Practical Vocabulary

The Zeigarnik Effect, as defined by Cal Newport in the amazing to contemplate and difficult to apply Deep Work, is as follows:

This effect, which is named for the experimental work of the early-twentieth-century psychologist Bluma Zeigarnik, describes the ability of incomplete tasks to dominate our attention.  It tells us that if you simply stop whatever you are doing at five p.m. and declare, “I’m done with work until tomorrow,” you’ll likely struggle to keep your mind clear of professional issues, as the many obligations left unresolved in your mind will, as in Bluma Zeigarnik’s experiments, keep battling for your attention throughout the evening (a battle that they’ll often win).  152 – 153

It strikes me that David Allen’s entire Getting Things Done system is an effort to battle this particular effect.  He encourages us to write things down in a trusted system so that they do not linger in our minds.  Cal Newport also presents some nice fortifications against malingering tasks, but I won’t summarize them for you because I recommend you read Deep Work in its entirety.

After reading the Stoic philosophers all summer . . .

I found this quotation by Alan Jacobs (with an assist by the best passer in the game, Austin Kleon):

Remember Pascal’s warning against the error of Stoicism, which is to believe that you can do always what you can really only do sometimes.

It’s important because it’s of the “work-hard-but-forgive-yourself-when-things-don’t-go-as planned-because-after all-you’re-only-human” variety.  Source is Snakes and Ladders, where Alan Jacobs records “stray random thoughts.”

About (more than) Andreesen Horowitz

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I was recently reading the “About” page on the Andreesen Horowitz website.  I found myself there because I was trying to learn more about Ben Horowitz, whose insights often come across my screen / desk.  I really like the way AH clearly breaks up, and defines, its team around certain functions.  And I also really like how they articulate “Operations” and the fact that they have a “Professor in Residence.”

  • Investing: Backing brilliant entrepreneurs to build the future.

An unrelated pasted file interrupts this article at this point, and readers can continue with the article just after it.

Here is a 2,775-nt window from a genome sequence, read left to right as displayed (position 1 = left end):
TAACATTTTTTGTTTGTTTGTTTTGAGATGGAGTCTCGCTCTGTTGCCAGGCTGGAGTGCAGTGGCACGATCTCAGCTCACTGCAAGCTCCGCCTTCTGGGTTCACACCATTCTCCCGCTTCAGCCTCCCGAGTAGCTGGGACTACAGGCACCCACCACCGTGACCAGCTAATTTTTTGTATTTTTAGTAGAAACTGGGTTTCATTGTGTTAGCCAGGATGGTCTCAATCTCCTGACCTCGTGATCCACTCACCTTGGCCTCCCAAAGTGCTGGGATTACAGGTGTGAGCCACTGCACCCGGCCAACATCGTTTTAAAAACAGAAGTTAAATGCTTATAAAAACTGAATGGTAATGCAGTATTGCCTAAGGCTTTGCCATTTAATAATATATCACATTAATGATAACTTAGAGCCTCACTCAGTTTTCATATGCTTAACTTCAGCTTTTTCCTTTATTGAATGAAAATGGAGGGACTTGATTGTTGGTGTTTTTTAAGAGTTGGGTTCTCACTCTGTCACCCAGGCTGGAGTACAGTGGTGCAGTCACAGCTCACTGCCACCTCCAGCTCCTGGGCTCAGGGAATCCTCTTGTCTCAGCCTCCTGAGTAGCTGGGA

• Market Development: Accelerating time to market and matching corporate partners with emerging technology leaders.
  • Technical Talent: Creating the definitive network of technical superstars, and developing the right program to support your people.
  • Executive Talent: Connecting and counseling industry leaders.
  • Marketing: Building awareness, and offering guidance through all the brandbuilding events an entrepreneur faces.
  • Corporate Development: Helping companies plan their financial and strategic futures.
  • Policy and Regulatory Affairs: connecting technology companies with the resources to navigate the regulatory landscape.
  • Operations: Ensuring a first class experience for everyone who interacts with the firm.
  • Board Partners: Experienced operators and accomplished technologists.
  • Special Advisors: Bringing to bear deep expertise.
  • Professor in Residence: Our liaison to academia helping transfers breakthrough from the lab to the market.

Unhook from the Anchors

Last week, I attended a meeting with Reshan Richards.  During the meeting, we — the group — got stuck twice.

Both times, Reshan helped us to get unstuck by offering a very simple, very deft nudge.  He suggested that maybe we were using the wrong name for the problem we were trying to solve.

Once we abandoned the old name for the problem, we found that we weren’t stuck with the same associations, the same ready-made solutions, the same paths.  In both cases, we found desirable outcomes.

Though I’m sure Reshan wasn’t deliberately thinking about psychology — he was just being creative and disruptive, as is his instinct — the efficacy of the move he made can be traced to an undoing of the “anchoring effect.”

In Thinking Fast and Slow, Daniel Kahneman explains it this way:

[The anchoring effect] occurs when people consider a particular value for an unknown quantity before estimating that quantity.  What happens is one of the most reliable and robust results of experimental psychology: the estimates stay close to the number that people considered — hence the image of the anchor.  If you are asked whether Gandhi was more than 114 years old when he died you will end up with a much higher estimate of his age at death than you would if the anchoring question referred to death at 35. . . .  Any number that you are asked to consider as a possible solution to an estimate problem will induce an anchoring effect. (119 – 120)

Creative and agile leaders, it follows, will be able to spot anchors, understand their effect, and help others to shed them when they establish unhelpful limitations or hinder progress.